George Soros Uses His Wealth To Empower The Powerless

He is one of the richest men in the world, and George Soros is proactive about using his billions to support social causes that he believes are in the vital interest of disadvantaged people around the world.

His focus in often on social groups that lack the power they need to lead lives of economic, social and political equality.

The story of George Soros spans decades. Today at age 86 he has traced a path across the globe and decades to become one of the 30 richest people in the world. Born in Budapest, Hungary, to a middle-class Jewish family, he was 13 years old in 1944 when the Nazis invaded his home country. As a Jew he was barred from attending school under Nazi occupation.

Soros escaped Nazi-controlled Hungary after his parents purchased official papers to identify them as Christians. He survived the Siege of Budapest in 1945 and eventually immigrated to England where he enrolled in the London School of Economics. After graduating with a Bachelor’s degree he obtained a Master’s degree in philosophy.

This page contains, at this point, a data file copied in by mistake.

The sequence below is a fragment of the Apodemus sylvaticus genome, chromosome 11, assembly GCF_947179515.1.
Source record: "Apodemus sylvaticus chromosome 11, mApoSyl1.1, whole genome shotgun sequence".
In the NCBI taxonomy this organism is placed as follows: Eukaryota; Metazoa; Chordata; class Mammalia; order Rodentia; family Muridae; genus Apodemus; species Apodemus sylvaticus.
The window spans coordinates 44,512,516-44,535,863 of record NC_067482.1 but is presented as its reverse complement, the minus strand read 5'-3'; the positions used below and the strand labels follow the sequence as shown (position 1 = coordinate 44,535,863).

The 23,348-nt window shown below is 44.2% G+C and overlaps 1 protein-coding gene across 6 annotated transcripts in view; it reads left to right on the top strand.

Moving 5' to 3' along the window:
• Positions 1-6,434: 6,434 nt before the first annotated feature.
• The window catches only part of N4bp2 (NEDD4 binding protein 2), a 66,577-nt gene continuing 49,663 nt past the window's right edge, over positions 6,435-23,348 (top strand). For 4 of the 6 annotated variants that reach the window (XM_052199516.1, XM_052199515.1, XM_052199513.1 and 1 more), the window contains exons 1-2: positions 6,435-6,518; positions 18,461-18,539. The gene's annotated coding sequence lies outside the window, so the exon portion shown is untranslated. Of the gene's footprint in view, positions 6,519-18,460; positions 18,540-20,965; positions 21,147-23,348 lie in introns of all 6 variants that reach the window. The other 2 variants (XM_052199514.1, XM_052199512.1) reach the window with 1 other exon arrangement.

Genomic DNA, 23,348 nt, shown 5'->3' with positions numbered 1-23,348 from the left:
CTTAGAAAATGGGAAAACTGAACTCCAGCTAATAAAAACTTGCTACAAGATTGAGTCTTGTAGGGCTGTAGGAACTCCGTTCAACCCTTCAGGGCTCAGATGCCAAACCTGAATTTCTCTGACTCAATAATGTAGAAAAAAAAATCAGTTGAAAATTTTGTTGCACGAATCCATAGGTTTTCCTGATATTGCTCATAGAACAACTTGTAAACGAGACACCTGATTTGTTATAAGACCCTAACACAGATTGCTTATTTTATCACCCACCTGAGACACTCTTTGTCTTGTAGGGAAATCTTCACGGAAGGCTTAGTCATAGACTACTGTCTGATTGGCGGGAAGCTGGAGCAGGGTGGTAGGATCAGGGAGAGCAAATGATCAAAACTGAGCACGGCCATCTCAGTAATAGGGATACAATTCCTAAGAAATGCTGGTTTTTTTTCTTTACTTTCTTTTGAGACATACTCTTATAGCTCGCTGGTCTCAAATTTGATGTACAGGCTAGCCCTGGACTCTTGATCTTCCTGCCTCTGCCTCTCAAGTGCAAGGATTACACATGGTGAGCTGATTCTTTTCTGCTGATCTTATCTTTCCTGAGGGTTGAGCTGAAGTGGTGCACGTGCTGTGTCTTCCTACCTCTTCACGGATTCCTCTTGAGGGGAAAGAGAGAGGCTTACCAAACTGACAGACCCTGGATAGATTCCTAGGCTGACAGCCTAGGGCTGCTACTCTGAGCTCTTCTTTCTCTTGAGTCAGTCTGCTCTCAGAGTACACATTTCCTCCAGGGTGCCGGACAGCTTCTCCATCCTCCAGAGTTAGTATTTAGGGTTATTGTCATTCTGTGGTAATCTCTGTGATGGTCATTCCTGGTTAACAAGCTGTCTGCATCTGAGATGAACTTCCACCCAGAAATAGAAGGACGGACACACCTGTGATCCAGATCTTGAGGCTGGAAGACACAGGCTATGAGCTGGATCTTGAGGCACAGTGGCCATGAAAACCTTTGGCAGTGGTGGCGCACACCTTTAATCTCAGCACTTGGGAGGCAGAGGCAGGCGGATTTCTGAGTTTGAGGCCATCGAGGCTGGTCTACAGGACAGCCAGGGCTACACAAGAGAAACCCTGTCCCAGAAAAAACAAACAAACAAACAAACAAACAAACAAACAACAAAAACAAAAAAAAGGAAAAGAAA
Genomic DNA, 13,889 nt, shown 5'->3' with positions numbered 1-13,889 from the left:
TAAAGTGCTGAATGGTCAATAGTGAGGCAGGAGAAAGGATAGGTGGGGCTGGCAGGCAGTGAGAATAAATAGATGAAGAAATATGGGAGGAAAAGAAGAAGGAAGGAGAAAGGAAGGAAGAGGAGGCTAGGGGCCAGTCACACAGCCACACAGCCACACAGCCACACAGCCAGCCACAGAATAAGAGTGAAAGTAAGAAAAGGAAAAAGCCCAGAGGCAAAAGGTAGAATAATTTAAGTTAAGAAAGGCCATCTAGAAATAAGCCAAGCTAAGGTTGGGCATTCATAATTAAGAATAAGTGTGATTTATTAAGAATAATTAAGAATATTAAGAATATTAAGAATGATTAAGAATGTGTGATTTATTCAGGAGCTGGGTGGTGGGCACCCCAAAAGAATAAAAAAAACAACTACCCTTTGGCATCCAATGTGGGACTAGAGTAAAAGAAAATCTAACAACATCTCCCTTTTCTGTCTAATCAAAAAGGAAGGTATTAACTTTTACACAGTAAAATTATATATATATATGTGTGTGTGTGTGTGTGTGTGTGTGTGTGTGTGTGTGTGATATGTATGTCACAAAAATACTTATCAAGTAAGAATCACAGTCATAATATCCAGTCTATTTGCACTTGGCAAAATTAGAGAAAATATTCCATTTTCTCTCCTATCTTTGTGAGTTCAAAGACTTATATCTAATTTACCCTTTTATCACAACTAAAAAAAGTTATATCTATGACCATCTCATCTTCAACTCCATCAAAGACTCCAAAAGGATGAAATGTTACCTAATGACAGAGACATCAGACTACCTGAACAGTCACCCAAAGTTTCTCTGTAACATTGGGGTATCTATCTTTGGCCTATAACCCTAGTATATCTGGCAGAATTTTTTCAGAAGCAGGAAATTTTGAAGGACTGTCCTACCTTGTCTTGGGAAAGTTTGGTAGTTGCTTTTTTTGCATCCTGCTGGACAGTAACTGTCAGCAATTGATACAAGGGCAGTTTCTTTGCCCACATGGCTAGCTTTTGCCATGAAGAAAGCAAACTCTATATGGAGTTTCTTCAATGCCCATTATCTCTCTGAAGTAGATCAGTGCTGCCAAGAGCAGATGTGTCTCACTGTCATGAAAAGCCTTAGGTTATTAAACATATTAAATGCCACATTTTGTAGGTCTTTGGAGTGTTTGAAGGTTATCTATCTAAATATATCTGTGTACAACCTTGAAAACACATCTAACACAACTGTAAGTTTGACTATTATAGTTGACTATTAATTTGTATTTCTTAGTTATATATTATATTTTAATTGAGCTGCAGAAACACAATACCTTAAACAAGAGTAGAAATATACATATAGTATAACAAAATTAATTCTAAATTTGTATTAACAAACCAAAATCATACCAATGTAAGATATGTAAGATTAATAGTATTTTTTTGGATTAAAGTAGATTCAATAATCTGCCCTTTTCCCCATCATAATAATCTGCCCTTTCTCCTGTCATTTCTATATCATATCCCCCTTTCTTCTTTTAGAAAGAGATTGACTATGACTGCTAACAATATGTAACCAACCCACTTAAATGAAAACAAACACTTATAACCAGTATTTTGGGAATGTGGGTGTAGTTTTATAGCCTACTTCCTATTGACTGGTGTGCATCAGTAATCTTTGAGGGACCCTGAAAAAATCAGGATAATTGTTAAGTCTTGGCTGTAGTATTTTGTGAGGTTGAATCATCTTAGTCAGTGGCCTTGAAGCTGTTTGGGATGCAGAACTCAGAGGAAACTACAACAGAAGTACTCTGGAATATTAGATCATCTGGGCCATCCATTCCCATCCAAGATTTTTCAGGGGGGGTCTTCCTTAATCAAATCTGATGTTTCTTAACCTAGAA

Soros worked in banking for several years, and then established his first hedge fund in 1969. The fund was called Double Eagle. It was a success. George Soros used profits from Double Eagle to establish his second hedge fund, the Soros Fund Management in 1970.

His operation eventually evolved into the Quantum Fund which has gone on to build a portfolio of some $25 billion in assets — the majority of Soros’ net worth today. Know more on cnbc.com about George Soros.

Over the past decades, George Soros has given millions to wide-ranging causes, from environmental initiatives to political campaigns, along with numerous grassroots social movements.

A high-profile example of a Soros funding effort was prompted by a racially charged police shooting of a man in Ferguson, Missouri, in 2014. A white police officer shot and killed a young black man, 18-year-old Michael Brown, under circumstances that remain highly controversial.

Officer Wilson was cleared of wrongdoing in the incident but his acquittal incited outrage, rioting and protests, especially among the black community of Ferguson.

Violent arrest, including rioting, burnings and looting lasted for several days. The protests eventually calmed but an ongoing peaceful movement was spawned to focus on racial inequality, police harassment of minority groups and social injustice.

According to the Washington Times, Soros has given $33 million to support grass-roots, on-the-ground activists in Ferguson.